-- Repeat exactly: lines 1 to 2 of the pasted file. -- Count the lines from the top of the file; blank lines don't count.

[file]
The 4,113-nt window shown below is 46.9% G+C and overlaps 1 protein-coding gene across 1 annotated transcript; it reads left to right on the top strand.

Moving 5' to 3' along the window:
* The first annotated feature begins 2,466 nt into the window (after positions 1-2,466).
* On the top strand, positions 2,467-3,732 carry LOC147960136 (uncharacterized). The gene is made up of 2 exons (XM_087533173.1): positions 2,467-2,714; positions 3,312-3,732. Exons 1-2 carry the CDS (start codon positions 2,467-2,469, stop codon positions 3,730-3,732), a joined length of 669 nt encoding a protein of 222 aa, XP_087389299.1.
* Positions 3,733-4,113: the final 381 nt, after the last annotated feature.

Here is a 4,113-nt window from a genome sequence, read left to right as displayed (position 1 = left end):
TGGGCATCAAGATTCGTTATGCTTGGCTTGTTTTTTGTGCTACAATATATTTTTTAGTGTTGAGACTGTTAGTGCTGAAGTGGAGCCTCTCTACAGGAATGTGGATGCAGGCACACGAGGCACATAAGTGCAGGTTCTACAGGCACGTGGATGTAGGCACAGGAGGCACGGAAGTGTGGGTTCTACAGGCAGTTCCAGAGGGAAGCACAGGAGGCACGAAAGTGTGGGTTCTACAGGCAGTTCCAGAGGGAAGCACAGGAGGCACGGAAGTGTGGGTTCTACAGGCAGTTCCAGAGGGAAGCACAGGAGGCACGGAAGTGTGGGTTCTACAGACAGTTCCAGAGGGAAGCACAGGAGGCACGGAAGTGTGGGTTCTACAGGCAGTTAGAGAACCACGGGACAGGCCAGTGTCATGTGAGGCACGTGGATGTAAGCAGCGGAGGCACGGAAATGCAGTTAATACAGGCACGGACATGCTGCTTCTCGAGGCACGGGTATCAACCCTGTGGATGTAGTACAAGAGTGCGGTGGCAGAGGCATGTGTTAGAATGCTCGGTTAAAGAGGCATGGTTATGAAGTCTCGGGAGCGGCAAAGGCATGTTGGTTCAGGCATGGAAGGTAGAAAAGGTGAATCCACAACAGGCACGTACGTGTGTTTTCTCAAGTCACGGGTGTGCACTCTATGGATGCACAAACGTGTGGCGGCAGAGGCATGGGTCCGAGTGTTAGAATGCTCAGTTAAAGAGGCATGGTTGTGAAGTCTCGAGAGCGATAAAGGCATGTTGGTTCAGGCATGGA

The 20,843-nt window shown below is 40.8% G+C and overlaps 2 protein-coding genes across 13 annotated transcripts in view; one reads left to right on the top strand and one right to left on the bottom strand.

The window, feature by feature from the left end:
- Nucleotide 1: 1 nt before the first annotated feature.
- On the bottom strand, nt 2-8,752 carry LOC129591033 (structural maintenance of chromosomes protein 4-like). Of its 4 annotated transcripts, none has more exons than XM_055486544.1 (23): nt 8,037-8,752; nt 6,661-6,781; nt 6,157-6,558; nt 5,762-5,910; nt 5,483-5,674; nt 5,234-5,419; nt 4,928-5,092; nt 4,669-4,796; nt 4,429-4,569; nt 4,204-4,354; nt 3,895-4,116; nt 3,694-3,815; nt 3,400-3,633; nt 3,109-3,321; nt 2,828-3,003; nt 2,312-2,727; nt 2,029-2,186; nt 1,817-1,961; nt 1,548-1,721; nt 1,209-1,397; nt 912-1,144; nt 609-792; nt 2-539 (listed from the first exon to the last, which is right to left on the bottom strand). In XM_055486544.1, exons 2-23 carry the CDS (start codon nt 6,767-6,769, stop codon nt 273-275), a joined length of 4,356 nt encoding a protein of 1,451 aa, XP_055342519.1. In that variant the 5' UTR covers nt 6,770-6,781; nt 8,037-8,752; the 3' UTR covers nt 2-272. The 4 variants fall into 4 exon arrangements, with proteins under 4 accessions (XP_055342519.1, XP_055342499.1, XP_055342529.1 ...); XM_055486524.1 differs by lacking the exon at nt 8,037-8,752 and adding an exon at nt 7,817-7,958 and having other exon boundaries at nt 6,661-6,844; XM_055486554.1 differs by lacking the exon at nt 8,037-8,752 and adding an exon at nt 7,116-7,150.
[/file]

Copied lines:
The 4,113-nt window shown below is 46.9% G+C and overlaps 1 protein-coding gene across 1 annotated transcript; it reads left to right on the top strand.

Moving 5' to 3' along the window: